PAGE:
Heading South, Looking Up

For most of the past decade the last thing I would do before going to bed was to step out on to my back patio and stare up at the sky for a few minutes, checking for clouds. If the skies were clear I always slept better. In the morning, I would hop out of bed and do the same thing, to see if any unexpected weather front had passed or cirrus had snuck in while I had been sleeping. If all was well with the skies, I knew that my robotic telescope 95 miles southeast of me, likely had a successful night scanning the skies, and I was excited to get up and get to my office to see the results. I knew that any clear night we might (and eventually did!) discover something larger than anything else ever seen past Neptune. It was just a matter of time and of keeping those pesky clouds away.

Changing my world

After writing last week about a pretty major 5 year anniversary – the discovery on Dec 28th 2004 of what is now called Haumea – it seems funny to be writing once again about a 5 year anniversary. But that’s just the way that reality worked. Eight days after discovering Haumea, and just a few days into the new year of 2005, I was back in my office again. I wanted to be studying Haumea – or Santa, as we called it then – since I was certain that it had to be bigger than Pluto, but, sadly for me, we still didn’t have any new data on it. We only had those first three pictures and there was nothing new to learn. We were scheduled to get more data soon, but not soon enough for sooth my anxiousness. My fingernails were nubs.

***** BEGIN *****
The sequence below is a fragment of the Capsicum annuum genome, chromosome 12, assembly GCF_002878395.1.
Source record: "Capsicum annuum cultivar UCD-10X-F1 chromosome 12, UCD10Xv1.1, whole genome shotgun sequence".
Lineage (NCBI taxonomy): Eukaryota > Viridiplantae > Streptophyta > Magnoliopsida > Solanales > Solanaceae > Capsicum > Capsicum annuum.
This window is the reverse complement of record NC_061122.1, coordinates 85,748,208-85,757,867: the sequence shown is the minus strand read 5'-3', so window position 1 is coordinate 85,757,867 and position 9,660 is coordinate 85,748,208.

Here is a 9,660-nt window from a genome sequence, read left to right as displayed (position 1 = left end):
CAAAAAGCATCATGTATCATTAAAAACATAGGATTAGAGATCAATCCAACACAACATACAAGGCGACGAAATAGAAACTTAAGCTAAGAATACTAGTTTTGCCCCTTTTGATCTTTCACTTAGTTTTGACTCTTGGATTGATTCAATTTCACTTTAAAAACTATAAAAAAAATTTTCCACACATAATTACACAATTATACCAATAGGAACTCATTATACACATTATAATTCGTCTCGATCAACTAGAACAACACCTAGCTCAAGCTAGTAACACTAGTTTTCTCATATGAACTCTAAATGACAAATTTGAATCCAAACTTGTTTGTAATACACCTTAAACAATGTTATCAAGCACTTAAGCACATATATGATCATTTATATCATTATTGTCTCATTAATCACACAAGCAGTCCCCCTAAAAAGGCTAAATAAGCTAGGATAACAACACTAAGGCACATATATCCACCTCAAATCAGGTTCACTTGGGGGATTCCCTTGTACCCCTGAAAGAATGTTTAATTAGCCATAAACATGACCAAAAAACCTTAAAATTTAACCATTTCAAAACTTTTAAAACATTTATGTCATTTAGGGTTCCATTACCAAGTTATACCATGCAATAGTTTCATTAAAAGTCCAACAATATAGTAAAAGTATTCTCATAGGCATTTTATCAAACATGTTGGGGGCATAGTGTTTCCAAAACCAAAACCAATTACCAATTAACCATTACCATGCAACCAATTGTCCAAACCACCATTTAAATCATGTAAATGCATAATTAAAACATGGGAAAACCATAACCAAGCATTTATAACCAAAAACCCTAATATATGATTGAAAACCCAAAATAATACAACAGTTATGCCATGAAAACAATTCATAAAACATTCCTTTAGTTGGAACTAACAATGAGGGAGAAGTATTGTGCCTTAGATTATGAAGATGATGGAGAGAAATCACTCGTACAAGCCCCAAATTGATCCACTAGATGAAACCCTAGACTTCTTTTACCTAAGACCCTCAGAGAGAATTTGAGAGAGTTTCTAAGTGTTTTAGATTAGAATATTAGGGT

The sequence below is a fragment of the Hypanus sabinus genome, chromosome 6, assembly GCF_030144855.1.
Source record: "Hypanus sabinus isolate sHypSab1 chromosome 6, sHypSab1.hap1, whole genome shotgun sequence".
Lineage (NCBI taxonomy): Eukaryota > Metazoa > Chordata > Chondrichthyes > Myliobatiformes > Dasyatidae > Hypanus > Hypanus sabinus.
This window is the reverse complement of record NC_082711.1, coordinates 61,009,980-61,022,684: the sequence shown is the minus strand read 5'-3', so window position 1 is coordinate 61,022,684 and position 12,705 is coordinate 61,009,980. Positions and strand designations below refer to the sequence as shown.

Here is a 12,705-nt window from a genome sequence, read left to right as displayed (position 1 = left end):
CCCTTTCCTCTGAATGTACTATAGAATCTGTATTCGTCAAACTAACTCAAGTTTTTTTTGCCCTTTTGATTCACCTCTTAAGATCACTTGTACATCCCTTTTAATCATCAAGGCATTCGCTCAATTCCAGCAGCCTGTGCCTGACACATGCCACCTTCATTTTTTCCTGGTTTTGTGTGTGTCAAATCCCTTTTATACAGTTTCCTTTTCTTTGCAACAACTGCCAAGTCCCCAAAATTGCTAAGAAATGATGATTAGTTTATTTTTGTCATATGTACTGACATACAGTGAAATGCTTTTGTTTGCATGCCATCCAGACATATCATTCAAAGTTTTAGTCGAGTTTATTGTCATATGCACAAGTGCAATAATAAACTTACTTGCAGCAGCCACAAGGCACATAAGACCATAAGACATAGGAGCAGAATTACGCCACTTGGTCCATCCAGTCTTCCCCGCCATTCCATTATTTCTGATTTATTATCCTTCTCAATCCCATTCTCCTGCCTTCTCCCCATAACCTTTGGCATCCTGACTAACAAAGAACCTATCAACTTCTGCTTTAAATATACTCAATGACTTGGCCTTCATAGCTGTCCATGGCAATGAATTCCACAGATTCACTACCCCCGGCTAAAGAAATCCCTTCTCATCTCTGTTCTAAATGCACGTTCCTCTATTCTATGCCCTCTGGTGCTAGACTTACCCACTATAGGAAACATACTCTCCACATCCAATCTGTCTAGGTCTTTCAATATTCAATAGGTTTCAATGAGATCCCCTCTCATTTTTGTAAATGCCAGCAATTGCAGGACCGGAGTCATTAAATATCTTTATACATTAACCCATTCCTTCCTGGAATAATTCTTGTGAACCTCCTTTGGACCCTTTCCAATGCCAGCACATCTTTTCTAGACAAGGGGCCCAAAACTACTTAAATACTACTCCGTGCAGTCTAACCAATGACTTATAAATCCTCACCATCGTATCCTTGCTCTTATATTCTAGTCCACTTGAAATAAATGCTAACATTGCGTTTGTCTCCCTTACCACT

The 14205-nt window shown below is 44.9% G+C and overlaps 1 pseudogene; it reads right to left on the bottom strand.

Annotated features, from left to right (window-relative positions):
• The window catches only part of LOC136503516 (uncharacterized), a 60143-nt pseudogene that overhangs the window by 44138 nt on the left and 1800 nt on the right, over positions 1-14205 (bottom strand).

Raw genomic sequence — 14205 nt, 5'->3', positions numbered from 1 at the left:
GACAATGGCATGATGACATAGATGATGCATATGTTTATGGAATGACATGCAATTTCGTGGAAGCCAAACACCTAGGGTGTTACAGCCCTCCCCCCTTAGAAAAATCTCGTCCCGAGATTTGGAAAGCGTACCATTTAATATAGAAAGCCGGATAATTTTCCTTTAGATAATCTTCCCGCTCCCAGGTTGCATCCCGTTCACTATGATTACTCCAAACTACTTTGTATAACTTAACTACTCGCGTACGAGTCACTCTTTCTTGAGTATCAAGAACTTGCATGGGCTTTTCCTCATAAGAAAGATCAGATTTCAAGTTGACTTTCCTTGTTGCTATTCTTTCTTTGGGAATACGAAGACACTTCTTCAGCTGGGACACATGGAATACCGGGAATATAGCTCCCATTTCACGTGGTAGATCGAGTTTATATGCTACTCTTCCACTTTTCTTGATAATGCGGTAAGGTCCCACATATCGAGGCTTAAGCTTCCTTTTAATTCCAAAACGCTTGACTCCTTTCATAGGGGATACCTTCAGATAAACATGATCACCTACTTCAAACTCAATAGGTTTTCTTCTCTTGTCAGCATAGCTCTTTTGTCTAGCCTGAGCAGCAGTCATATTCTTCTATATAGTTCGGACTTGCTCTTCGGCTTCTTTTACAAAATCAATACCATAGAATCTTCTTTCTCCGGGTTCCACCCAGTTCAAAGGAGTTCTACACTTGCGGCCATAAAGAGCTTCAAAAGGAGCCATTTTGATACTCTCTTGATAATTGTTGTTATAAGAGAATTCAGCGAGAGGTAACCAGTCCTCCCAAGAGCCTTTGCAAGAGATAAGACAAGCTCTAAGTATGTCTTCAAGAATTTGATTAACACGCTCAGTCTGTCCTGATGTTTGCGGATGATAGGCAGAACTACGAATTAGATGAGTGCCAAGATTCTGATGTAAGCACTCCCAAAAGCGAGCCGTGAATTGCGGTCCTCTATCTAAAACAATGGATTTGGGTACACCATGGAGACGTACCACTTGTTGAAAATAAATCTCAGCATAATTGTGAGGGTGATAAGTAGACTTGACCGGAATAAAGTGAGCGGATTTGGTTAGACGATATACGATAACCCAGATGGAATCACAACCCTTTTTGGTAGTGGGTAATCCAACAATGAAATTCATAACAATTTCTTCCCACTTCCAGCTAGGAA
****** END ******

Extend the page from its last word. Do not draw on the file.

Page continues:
Baby Pictures

Last night, for the second time this decade, I got to have dinner and give a talk on the floor of the dome of the famous 200-inch Hale telescope at Palomar Observatory. It’s rare for anyone to give a talk on the floor of the 200-inch telescope, because Palomar, like every other large telescope around the planet, is used night after night after night looking at everything from the nearest asteroids to the edge of the universe. Few or no pauses are allowed for frivolities such as dinners and talks (in this case we got in, had dinner, gave a talk, and vacated the floor just as the sun was setting). So it was a treat when I got invited to speak to an intimate gathering of supporters of Palomar and Caltech – the university where I work and the one which, not incidentally, owns and operates Palomar – on the floor of the dome. It was even more of a treat because I had been the speaker at the last one of these dinner 8 ½ years ago, and it was particularly interesting to reminisce about what had happened in the almost-decade since then.